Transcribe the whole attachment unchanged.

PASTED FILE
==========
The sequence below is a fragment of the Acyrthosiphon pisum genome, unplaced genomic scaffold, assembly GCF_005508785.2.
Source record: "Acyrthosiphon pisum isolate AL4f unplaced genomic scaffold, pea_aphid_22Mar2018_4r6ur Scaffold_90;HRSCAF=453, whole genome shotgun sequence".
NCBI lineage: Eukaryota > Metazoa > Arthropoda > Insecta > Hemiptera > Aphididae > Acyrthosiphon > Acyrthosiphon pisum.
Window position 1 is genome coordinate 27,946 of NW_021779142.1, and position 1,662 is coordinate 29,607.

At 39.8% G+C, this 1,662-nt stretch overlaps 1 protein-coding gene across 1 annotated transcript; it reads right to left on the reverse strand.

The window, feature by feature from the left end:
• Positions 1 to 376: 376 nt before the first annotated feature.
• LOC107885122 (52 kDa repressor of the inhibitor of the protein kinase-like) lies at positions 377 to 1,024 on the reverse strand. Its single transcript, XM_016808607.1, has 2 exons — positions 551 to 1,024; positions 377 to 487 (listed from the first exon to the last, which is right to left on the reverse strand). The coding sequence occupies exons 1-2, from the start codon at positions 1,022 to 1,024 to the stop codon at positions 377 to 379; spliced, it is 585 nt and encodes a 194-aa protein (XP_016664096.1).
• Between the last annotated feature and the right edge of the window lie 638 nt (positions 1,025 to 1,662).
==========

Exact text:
The sequence below is a fragment of the Acyrthosiphon pisum genome, unplaced genomic scaffold, assembly GCF_005508785.2.
Source record: "Acyrthosiphon pisum isolate AL4f unplaced genomic scaffold, pea_aphid_22Mar2018_4r6ur Scaffold_90;HRSCAF=453, whole genome shotgun sequence".
NCBI lineage: Eukaryota > Metazoa > Arthropoda > Insecta > Hemiptera > Aphididae > Acyrthosiphon > Acyrthosiphon pisum.
Window position 1 is genome coordinate 27,946 of NW_021779142.1, and position 1,662 is coordinate 29,607.

At 39.8% G+C, this 1,662-nt stretch overlaps 1 protein-coding gene across 1 annotated transcript; it reads right to left on the reverse strand.

The window, feature by feature from the left end:
• Positions 1 to 376: 376 nt before the first annotated feature.
• LOC107885122 (52 kDa repressor of the inhibitor of the protein kinase-like) lies at positions 377 to 1,024 on the reverse strand. Its single transcript, XM_016808607.1, has 2 exons — positions 551 to 1,024; positions 377 to 487 (listed from the first exon to the last, which is right to left on the reverse strand). The coding sequence occupies exons 1-2, from the start codon at positions 1,022 to 1,024 to the stop codon at positions 377 to 379; spliced, it is 585 nt and encodes a 194-aa protein (XP_016664096.1).
• Between the last annotated feature and the right edge of the window lie 638 nt (positions 1,025 to 1,662).